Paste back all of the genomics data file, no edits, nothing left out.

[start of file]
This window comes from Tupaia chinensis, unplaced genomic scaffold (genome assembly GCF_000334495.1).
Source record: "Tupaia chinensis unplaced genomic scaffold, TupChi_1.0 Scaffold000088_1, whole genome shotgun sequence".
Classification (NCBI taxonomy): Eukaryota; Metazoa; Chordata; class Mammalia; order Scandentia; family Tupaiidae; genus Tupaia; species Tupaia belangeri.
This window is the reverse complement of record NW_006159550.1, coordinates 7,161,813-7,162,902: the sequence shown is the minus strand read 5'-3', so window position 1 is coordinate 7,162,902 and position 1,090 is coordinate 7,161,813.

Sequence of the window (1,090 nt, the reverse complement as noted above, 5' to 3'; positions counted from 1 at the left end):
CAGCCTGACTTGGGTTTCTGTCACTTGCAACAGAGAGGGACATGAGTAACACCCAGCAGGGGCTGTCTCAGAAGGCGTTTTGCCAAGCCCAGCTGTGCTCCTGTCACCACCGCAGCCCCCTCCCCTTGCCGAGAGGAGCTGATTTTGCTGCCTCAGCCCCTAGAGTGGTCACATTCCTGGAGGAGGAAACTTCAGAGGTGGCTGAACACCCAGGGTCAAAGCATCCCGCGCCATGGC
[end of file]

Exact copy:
This window comes from Tupaia chinensis, unplaced genomic scaffold (genome assembly GCF_000334495.1).
Source record: "Tupaia chinensis unplaced genomic scaffold, TupChi_1.0 Scaffold000088_1, whole genome shotgun sequence".
Classification (NCBI taxonomy): Eukaryota; Metazoa; Chordata; class Mammalia; order Scandentia; family Tupaiidae; genus Tupaia; species Tupaia belangeri.
This window is the reverse complement of record NW_006159550.1, coordinates 7,161,813-7,162,902: the sequence shown is the minus strand read 5'-3', so window position 1 is coordinate 7,162,902 and position 1,090 is coordinate 7,161,813.

Sequence of the window (1,090 nt, the reverse complement as noted above, 5' to 3'; positions counted from 1 at the left end):
CAGCCTGACTTGGGTTTCTGTCACTTGCAACAGAGAGGGACATGAGTAACACCCAGCAGGGGCTGTCTCAGAAGGCGTTTTGCCAAGCCCAGCTGTGCTCCTGTCACCACCGCAGCCCCCTCCCCTTGCCGAGAGGAGCTGATTTTGCTGCCTCAGCCCCTAGAGTGGTCACATTCCTGGAGGAGGAAACTTCAGAGGTGGCTGAACACCCAGGGTCAAAGCATCCCGCGCCATGGC